It's an expansion of her earlier article, "Writings, Ruins, and Their
Reading: The Dead Sea Scrolls as a Case Study in Theory Formation and
Scientific Interpretation," Social Research 65.4 (Winter 1998) 839-70.
Frankly, I was somewhat ambivalent about the article. Generally I
found it fascinating, indeed I confess it's what first got me
interested in these issues. On the other hand, she seemed to have
herself made an assumption that the underlying preassumptions could
never be defeated. That was before Hirschfeld, Magen and Peleg, Bar-
Nathan and others came out with works that basically destroyed what
remained of the "evidentiary" underpinnings of the Qumran-Essene
theory. A major Israeli scholar once told me that fifty years from
now the sectarian theory will be remembered as a blunder. So it's an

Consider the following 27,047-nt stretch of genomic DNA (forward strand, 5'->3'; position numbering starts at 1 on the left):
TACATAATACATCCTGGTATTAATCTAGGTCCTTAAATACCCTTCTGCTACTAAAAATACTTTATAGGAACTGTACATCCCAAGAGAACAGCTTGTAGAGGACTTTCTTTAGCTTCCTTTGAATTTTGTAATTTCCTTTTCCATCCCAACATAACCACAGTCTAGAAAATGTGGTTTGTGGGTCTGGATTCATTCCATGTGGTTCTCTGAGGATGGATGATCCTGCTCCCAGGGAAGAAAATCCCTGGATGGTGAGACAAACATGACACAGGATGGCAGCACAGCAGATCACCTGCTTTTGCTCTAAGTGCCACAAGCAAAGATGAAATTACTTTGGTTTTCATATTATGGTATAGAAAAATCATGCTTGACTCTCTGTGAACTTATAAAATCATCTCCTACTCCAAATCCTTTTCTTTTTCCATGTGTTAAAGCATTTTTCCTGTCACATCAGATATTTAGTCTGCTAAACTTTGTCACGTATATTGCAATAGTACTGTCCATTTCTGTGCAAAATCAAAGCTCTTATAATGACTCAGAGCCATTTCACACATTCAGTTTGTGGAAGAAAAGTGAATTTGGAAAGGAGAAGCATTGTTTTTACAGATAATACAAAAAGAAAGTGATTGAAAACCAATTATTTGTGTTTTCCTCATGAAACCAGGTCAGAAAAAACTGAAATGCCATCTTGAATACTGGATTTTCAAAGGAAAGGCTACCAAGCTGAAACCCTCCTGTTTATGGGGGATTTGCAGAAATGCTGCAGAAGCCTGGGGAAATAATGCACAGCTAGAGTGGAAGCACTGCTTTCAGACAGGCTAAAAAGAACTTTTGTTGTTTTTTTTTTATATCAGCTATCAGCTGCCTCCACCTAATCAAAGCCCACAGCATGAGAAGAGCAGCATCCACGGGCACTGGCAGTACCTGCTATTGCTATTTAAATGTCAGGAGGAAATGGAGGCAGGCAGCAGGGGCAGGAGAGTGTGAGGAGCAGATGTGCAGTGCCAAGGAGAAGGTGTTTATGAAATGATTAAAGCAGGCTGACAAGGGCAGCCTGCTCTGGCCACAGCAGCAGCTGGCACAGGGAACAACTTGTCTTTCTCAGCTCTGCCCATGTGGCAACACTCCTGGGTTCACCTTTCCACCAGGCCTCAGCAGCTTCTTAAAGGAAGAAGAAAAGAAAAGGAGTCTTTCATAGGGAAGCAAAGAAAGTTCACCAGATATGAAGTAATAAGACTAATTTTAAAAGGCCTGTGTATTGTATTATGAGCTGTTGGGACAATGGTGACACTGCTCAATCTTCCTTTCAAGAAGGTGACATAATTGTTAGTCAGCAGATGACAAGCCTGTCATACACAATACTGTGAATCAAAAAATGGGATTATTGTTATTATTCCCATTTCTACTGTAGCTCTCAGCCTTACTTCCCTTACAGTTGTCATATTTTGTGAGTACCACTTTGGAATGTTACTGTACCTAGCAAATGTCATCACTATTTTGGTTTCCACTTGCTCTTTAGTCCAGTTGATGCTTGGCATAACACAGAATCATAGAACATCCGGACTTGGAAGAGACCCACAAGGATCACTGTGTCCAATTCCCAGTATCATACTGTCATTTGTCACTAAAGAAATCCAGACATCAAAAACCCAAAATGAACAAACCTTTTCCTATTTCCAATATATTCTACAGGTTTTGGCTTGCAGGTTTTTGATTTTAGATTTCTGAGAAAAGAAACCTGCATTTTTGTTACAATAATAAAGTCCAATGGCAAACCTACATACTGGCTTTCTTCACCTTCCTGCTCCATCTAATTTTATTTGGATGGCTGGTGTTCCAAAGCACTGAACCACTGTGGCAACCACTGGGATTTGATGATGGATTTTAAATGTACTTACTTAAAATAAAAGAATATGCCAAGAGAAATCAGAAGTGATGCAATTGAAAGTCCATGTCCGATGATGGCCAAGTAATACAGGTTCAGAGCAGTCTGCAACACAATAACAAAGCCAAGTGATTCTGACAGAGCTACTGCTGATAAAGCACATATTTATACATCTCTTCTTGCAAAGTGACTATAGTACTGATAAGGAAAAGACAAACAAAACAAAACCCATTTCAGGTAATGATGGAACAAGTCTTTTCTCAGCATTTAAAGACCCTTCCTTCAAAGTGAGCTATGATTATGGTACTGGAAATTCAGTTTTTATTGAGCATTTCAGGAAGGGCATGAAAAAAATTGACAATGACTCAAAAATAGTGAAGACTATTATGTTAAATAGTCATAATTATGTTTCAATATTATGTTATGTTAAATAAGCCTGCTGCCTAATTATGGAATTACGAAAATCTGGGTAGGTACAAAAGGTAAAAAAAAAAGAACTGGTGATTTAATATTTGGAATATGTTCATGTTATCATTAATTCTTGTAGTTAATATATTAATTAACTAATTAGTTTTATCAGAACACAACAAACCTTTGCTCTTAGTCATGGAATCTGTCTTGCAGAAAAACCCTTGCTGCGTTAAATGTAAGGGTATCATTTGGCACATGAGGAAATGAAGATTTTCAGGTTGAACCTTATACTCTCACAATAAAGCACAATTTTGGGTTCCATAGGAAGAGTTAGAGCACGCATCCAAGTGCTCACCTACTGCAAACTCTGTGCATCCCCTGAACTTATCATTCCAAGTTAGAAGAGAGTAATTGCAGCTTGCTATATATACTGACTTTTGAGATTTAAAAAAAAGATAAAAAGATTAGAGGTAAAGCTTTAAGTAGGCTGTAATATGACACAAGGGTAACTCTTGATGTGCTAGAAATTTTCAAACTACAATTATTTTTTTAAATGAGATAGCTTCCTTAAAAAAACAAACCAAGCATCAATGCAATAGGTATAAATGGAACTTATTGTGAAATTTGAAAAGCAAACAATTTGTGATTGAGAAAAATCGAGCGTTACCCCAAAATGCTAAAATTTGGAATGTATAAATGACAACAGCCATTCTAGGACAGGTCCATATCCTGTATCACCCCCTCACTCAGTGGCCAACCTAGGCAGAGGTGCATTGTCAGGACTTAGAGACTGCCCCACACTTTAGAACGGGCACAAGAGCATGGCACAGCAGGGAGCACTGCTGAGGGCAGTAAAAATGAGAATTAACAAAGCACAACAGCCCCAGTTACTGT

interesting idea but at this point I think it's a bit rash to assume
that the old theory will simply continue to reign despite advances in
research. From what I understand, the French scholar Andre Caquot
virtually abandoned his support for the theory shortly before he
died. And right here on ANE we seem to be witnessing a growing
impatience with the convoluted reasoning used to justify erroneous
conclusions of fifty years ago.
Paul Kessler (New York)
--- In ANEfirstname.lastname@example.org, "K L Noll" <KLNoll@...> wrote:
> I don't want to intrude too deeply into this discussion, but I read
this volume recently, found it enlightening, and want to share it
with listers who are interested in the topic. (Also, I'd welcome
critical comments on this book from anyone who has read it.)
> Edna Ullmann-Margalit
> Out of the Cave: A Philosophical Inquiry into the Dead Sea Scrolls
> Cambridge: Harvard University Press, 2006.
> Happy New Year to all.
> K.L. Noll
> Brandon University
> Brandon, Manitoba
> [Non-text portions of this message have been removed]